+4. DependencyDownloader - use the trait _IncludeDependencyDownloader_ to bring
+   in the tool used to support the _%AddDeps_ magic. This exposes the
+   _dependencyDownloader_ variable into the magic.
+
+As dependencies are injected, there is no guarantee that referencing a
+dependency outside of a method will work. Instead, mark referencing code as
+either _lazy_ or as a helper method.
+
+```scala
+    class HelloWorld extends LineMagic with IncludeOutputStream {
+        val printStream = new PrintStream(outputStream)
+
+        // ...
+    }
+```
+should become
+
+```scala
+    class HelloWorld extends LineMagic with IncludeOutputStream {
+        lazy val printStream = new PrintStream(outputStream)
+
+        // ...
+    }
+```
+
+### Adding an external magic to the Spark Kernel ###
+In order to use an external magic we first need a `.jar` containing a magic in the `com.ibm.spark.magic.builtin` package. Assuming we have such a `.jar` at location `/src/path/to/my/exampleMagic.jar` the `kernel.json` file needs to be changed to supply the path to the external magic. The command-line argument we need to add is `--magic-url` which takes a string:
+
+```json
+{
+    "display_name": "Spark 1.2.1 (Scala 2.10.4)",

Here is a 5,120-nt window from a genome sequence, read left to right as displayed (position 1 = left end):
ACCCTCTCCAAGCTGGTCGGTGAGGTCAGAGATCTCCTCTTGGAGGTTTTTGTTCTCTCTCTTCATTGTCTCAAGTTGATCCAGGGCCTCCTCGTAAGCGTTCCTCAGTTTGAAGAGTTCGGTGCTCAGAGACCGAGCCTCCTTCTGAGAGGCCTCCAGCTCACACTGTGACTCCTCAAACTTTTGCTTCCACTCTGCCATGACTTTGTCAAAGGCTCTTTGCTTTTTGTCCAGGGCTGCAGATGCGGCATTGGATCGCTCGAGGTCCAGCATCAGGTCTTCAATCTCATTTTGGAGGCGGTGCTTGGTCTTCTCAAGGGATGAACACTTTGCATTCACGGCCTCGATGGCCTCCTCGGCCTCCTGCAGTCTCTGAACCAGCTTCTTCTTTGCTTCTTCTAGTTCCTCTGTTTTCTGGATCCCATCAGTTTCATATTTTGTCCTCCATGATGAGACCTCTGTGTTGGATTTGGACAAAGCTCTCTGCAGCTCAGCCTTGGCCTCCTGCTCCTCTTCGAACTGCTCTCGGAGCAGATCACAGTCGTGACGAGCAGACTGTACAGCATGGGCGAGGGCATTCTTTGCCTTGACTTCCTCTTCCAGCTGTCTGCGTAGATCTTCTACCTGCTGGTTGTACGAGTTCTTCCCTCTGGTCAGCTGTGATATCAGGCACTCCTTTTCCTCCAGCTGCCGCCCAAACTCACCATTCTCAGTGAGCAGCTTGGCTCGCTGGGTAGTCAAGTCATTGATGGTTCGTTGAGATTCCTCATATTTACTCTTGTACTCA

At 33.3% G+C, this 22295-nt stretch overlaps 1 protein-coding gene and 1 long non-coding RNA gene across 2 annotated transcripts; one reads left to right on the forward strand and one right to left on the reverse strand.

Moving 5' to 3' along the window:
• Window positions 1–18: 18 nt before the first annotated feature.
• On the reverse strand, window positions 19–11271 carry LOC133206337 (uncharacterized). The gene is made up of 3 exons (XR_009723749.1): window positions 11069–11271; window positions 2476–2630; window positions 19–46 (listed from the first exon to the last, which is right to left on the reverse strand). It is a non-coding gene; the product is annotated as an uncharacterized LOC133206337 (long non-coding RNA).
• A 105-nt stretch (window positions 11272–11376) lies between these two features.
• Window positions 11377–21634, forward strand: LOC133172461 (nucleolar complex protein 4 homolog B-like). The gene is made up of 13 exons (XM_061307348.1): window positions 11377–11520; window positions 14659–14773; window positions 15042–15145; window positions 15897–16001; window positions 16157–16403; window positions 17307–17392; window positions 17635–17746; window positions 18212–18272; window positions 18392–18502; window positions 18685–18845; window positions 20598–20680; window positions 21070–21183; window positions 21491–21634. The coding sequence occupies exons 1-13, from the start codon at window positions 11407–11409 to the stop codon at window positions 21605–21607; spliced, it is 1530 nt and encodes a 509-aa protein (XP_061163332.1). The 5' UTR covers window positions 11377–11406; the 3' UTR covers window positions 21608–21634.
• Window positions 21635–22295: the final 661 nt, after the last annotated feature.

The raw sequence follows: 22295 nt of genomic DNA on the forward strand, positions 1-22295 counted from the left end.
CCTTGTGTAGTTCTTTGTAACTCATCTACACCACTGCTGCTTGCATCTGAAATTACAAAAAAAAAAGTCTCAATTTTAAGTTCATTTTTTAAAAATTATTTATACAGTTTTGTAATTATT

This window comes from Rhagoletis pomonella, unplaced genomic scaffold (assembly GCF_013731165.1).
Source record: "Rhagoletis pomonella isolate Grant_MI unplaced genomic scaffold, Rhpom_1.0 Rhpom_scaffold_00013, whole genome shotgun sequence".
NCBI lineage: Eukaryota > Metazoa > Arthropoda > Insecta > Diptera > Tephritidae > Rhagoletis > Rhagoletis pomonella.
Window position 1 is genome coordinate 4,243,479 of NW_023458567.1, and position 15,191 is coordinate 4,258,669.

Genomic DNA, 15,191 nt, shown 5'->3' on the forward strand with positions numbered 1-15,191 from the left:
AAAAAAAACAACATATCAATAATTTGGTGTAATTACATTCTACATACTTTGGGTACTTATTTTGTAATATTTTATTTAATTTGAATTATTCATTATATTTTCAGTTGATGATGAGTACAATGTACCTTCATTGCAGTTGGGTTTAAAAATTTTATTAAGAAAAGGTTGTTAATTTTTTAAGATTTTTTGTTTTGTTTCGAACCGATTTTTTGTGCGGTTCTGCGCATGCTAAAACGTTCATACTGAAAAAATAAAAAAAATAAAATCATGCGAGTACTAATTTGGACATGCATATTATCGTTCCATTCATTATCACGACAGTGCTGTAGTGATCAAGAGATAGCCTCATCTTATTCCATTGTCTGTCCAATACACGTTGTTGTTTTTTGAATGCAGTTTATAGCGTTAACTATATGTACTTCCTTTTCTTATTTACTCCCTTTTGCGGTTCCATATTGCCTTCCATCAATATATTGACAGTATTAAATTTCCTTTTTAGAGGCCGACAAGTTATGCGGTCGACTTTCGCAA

+    "language_info": "scala",
+    "argv": [
+        "/home/vagrant/local/bin/sparkkernel",
+        "--profile",
+        "{connection_file}",
+        "--magic-url",
+        "/src/path/to/my/exampleMagic.jar"
+    ],
+    "codemirror_mode": "scala"
+}
+```
+
+Then on start-up, the kernel will load the magic from that location and it can be used:
+![example external magic](https://raw.githubusercontent.com/wiki/ibm-et/spark-kernel/external_magic_example.png)
+### Examples ###
+
+For some example implementations, check out the ```com.ibm.spark.magic.builtin``` package in the ```kernel``` project folder.
+
+### Other Notes ###
+
+There is a limitation with the current magic implementation that will force magic invocations to be case sensitive unless defined in the package _com.ibm.spark.magic.builtin_.

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+---
+layout: docpage
+title: Development Workflow
+type: doc